KUCHING: The 15,000 Penan in the state are looking forward to the new Sarawak Chief Minister to bring more development to them in their quest to improve their living standard.
A Penan community leader, Temenggong Datuk Hassan Sui,
said the community had no
problem in accepting Tan Sri
Adenan Satem as the new Chief Minister replacing Tan Sri Abdul
“The Penan fully support his appointment and we have no problem working with him and we are actually looking forward to having a good working relationship with Tan Sri Adenan,” said Hassan in an interview yesterday.
He was confident that Adenan with his vast experience in the country and state’s administration, educational background and style of leadership would take the state to greater heights in various fields.
“With Tan Sri Adenan as the new Chief Minister, I’m confident the state will continue to prosper.”
Hassan said the Penan were expecting more from the new Chief Minister in terms of socioeconomic opportunities, and educational and infrastructural development.
“The Penan really need more economic activities to help generate income for them, which will also help to uplift their living standard and lifestyle.
“We also need the government’s support to provide better education for the community as education is the best way for us to develop on par with the other communities,” he said.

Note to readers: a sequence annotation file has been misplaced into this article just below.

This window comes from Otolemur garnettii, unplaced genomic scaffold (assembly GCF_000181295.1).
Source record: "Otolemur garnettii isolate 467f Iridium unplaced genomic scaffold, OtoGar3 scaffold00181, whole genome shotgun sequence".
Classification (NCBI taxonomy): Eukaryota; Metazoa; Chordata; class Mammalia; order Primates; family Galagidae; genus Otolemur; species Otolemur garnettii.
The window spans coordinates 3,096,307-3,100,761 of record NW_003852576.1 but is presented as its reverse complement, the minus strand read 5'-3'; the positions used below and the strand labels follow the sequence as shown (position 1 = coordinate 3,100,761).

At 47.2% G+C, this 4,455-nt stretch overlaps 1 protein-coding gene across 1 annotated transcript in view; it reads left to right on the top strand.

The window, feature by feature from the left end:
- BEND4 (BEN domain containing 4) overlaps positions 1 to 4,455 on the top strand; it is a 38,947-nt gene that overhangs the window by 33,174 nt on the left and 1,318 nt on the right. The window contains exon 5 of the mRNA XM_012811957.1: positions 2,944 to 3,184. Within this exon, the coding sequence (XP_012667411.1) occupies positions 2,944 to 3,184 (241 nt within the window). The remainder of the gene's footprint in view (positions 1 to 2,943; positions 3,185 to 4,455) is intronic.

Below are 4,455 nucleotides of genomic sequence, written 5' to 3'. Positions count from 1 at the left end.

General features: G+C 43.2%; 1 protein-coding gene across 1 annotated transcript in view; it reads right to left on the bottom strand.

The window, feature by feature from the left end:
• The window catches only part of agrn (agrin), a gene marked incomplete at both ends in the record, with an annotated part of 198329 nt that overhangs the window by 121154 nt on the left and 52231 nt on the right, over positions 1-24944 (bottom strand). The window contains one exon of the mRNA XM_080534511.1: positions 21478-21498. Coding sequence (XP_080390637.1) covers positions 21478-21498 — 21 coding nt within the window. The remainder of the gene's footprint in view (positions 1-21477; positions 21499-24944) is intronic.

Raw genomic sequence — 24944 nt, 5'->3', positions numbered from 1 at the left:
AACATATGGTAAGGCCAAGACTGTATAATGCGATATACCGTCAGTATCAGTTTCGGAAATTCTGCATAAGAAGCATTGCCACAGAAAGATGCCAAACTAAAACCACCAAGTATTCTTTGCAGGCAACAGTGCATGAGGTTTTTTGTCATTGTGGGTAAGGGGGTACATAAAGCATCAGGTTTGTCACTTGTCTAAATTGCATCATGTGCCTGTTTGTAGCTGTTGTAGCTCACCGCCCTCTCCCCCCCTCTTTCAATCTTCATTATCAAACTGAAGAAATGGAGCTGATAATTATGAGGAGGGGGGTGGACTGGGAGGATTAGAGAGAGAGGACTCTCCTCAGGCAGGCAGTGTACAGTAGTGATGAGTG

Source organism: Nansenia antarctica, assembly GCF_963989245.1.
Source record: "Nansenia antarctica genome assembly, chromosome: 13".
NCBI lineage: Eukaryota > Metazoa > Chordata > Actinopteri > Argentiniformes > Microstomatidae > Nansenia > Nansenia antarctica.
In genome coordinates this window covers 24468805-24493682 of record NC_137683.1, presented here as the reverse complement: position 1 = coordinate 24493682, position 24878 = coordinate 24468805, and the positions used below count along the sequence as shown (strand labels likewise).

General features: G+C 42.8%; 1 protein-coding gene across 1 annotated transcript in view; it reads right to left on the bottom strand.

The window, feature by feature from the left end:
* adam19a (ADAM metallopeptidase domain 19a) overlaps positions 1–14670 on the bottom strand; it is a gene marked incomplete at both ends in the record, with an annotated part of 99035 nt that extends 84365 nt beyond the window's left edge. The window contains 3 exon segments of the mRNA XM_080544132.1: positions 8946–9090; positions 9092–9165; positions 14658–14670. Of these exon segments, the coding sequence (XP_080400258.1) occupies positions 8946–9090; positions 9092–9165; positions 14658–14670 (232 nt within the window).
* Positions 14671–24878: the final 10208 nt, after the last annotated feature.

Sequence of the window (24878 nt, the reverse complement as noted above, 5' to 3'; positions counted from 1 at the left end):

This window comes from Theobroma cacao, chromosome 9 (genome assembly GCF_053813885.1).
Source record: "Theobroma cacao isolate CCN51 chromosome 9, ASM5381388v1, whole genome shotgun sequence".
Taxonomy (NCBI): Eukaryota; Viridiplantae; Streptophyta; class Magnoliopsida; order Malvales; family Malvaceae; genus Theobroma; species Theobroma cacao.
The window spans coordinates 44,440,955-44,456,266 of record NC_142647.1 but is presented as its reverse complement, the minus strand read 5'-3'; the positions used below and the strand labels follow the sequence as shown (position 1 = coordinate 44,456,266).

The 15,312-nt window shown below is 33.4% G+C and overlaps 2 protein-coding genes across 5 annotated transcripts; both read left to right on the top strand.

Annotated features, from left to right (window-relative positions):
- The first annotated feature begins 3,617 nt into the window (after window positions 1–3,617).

Hassan said the government of the day knew that the Penan community was still very far behind the other communities in the country and as such, it should give special attention to them so as to change their fate.
He said Penan students should be given more places in public universities in order to produce more graduates among the community.
Hassan, who is a Penan millionaire involved in oil palm cultivation, thanked Taib because under his leadership, the state government had done a lot to improve the lives of the community.
He said the state government had developed several resettlement centres to resettle the community, enabling them to live a more decent lifestyle.
“At these resettlement centres, the community is provided with and are involved in economic activities like cash crop farming and cultivation of oil palm.
“The community has also been taught on a more advanced farming system, and given access to health services, leadership training skills and family planning.
“The government also encourages Penan children to go to school and today, there are about 50 Penan graduates,” he noted. — Bernama